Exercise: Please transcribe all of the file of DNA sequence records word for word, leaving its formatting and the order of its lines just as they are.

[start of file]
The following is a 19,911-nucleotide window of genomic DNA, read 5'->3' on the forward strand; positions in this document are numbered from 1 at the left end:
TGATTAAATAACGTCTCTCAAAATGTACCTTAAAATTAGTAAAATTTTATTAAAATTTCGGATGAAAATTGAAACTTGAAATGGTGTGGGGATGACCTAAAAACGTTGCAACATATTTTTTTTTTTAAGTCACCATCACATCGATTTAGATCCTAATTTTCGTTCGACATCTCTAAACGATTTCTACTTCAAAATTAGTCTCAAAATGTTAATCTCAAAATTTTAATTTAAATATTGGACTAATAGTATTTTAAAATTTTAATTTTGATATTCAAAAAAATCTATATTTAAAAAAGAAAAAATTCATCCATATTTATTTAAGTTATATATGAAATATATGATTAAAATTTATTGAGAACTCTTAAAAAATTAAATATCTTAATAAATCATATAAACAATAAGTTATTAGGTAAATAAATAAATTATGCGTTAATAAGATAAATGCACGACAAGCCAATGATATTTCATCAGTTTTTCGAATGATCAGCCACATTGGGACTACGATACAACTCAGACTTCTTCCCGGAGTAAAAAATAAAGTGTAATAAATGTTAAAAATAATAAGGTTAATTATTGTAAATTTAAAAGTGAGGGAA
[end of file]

The following is a 19,911-nucleotide window of genomic DNA, read 5'->3' on the forward strand; positions in this document are numbered from 1 at the left end:
TGATTAAATAACGTCTCTCAAAATGTACCTTAAAATTAGTAAAATTTTATTAAAATTTCGGATGAAAATTGAAACTTGAAATGGTGTGGGGATGACCTAAAAACGTTGCAACATATTTTTTTTTTTAAGTCACCATCACATCGATTTAGATCCTAATTTTCGTTCGACATCTCTAAACGATTTCTACTTCAAAATTAGTCTCAAAATGTTAATCTCAAAATTTTAATTTAAATATTGGACTAATAGTATTTTAAAATTTTAATTTTGATATTCAAAAAAATCTATATTTAAAAAAGAAAAAATTCATCCATATTTATTTAAGTTATATATGAAATATATGATTAAAATTTATTGAGAACTCTTAAAAAATTAAATATCTTAATAAATCATATAAACAATAAGTTATTAGGTAAATAAATAAATTATGCGTTAATAAGATAAATGCACGACAAGCCAATGATATTTCATCAGTTTTTCGAATGATCAGCCACATTGGGACTACGATACAACTCAGACTTCTTCCCGGAGTAAAAAATAAAGTGTAATAAATGTTAAAAATAATAAGGTTAATTATTGTAAATTTAAAAGTGAGGGAA